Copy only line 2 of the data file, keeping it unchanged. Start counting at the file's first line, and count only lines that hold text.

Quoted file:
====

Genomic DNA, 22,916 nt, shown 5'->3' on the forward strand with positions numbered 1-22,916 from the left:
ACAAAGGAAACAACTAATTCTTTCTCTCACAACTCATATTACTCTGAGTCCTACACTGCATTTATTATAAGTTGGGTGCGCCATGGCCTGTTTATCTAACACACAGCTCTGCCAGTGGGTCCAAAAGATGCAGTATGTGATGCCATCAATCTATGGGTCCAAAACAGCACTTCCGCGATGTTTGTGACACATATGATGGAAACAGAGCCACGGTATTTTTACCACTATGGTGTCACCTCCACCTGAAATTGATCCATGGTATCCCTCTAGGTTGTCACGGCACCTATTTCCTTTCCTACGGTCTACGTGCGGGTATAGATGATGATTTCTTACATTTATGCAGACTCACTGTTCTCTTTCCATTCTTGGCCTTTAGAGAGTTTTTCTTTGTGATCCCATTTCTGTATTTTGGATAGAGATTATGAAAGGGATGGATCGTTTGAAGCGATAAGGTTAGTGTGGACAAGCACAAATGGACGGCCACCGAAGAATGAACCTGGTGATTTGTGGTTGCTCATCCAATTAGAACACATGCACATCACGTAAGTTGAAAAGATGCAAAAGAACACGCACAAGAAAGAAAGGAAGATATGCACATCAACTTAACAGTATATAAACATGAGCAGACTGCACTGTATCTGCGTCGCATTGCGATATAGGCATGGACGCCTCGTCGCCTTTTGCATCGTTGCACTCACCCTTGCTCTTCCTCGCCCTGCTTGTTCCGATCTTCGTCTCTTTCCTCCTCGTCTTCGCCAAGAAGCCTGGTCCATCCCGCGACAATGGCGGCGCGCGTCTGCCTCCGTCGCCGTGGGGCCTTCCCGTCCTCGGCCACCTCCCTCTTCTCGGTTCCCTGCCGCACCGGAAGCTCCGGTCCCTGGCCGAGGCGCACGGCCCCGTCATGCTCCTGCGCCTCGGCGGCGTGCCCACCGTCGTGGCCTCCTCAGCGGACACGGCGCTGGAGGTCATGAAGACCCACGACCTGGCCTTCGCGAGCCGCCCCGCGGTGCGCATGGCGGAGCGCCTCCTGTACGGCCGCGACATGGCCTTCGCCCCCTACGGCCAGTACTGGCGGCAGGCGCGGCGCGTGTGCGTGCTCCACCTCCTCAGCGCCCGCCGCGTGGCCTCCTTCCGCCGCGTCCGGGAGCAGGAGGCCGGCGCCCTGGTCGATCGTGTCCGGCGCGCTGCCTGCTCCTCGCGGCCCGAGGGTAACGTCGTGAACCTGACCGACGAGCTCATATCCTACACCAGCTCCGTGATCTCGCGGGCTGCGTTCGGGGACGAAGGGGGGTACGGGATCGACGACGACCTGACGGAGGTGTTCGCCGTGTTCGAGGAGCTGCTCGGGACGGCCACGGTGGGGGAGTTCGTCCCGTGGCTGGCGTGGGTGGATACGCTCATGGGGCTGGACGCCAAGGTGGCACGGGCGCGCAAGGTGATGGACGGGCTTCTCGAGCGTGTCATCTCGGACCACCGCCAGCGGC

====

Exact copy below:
ACAAAGGAAACAACTAATTCTTTCTCTCACAACTCATATTACTCTGAGTCCTACACTGCATTTATTATAAGTTGGGTGCGCCATGGCCTGTTTATCTAACACACAGCTCTGCCAGTGGGTCCAAAAGATGCAGTATGTGATGCCATCAATCTATGGGTCCAAAACAGCACTTCCGCGATGTTTGTGACACATATGATGGAAACAGAGCCACGGTATTTTTACCACTATGGTGTCACCTCCACCTGAAATTGATCCATGGTATCCCTCTAGGTTGTCACGGCACCTATTTCCTTTCCTACGGTCTACGTGCGGGTATAGATGATGATTTCTTACATTTATGCAGACTCACTGTTCTCTTTCCATTCTTGGCCTTTAGAGAGTTTTTCTTTGTGATCCCATTTCTGTATTTTGGATAGAGATTATGAAAGGGATGGATCGTTTGAAGCGATAAGGTTAGTGTGGACAAGCACAAATGGACGGCCACCGAAGAATGAACCTGGTGATTTGTGGTTGCTCATCCAATTAGAACACATGCACATCACGTAAGTTGAAAAGATGCAAAAGAACACGCACAAGAAAGAAAGGAAGATATGCACATCAACTTAACAGTATATAAACATGAGCAGACTGCACTGTATCTGCGTCGCATTGCGATATAGGCATGGACGCCTCGTCGCCTTTTGCATCGTTGCACTCACCCTTGCTCTTCCTCGCCCTGCTTGTTCCGATCTTCGTCTCTTTCCTCCTCGTCTTCGCCAAGAAGCCTGGTCCATCCCGCGACAATGGCGGCGCGCGTCTGCCTCCGTCGCCGTGGGGCCTTCCCGTCCTCGGCCACCTCCCTCTTCTCGGTTCCCTGCCGCACCGGAAGCTCCGGTCCCTGGCCGAGGCGCACGGCCCCGTCATGCTCCTGCGCCTCGGCGGCGTGCCCACCGTCGTGGCCTCCTCAGCGGACACGGCGCTGGAGGTCATGAAGACCCACGACCTGGCCTTCGCGAGCCGCCCCGCGGTGCGCATGGCGGAGCGCCTCCTGTACGGCCGCGACATGGCCTTCGCCCCCTACGGCCAGTACTGGCGGCAGGCGCGGCGCGTGTGCGTGCTCCACCTCCTCAGCGCCCGCCGCGTGGCCTCCTTCCGCCGCGTCCGGGAGCAGGAGGCCGGCGCCCTGGTCGATCGTGTCCGGCGCGCTGCCTGCTCCTCGCGGCCCGAGGGTAACGTCGTGAACCTGACCGACGAGCTCATATCCTACACCAGCTCCGTGATCTCGCGGGCTGCGTTCGGGGACGAAGGGGGGTACGGGATCGACGACGACCTGACGGAGGTGTTCGCCGTGTTCGAGGAGCTGCTCGGGACGGCCACGGTGGGGGAGTTCGTCCCGTGGCTGGCGTGGGTGGATACGCTCATGGGGCTGGACGCCAAGGTGGCACGGGCGCGCAAGGTGATGGACGGGCTTCTCGAGCGTGTCATCTCGGACCACCGCCAGCGGC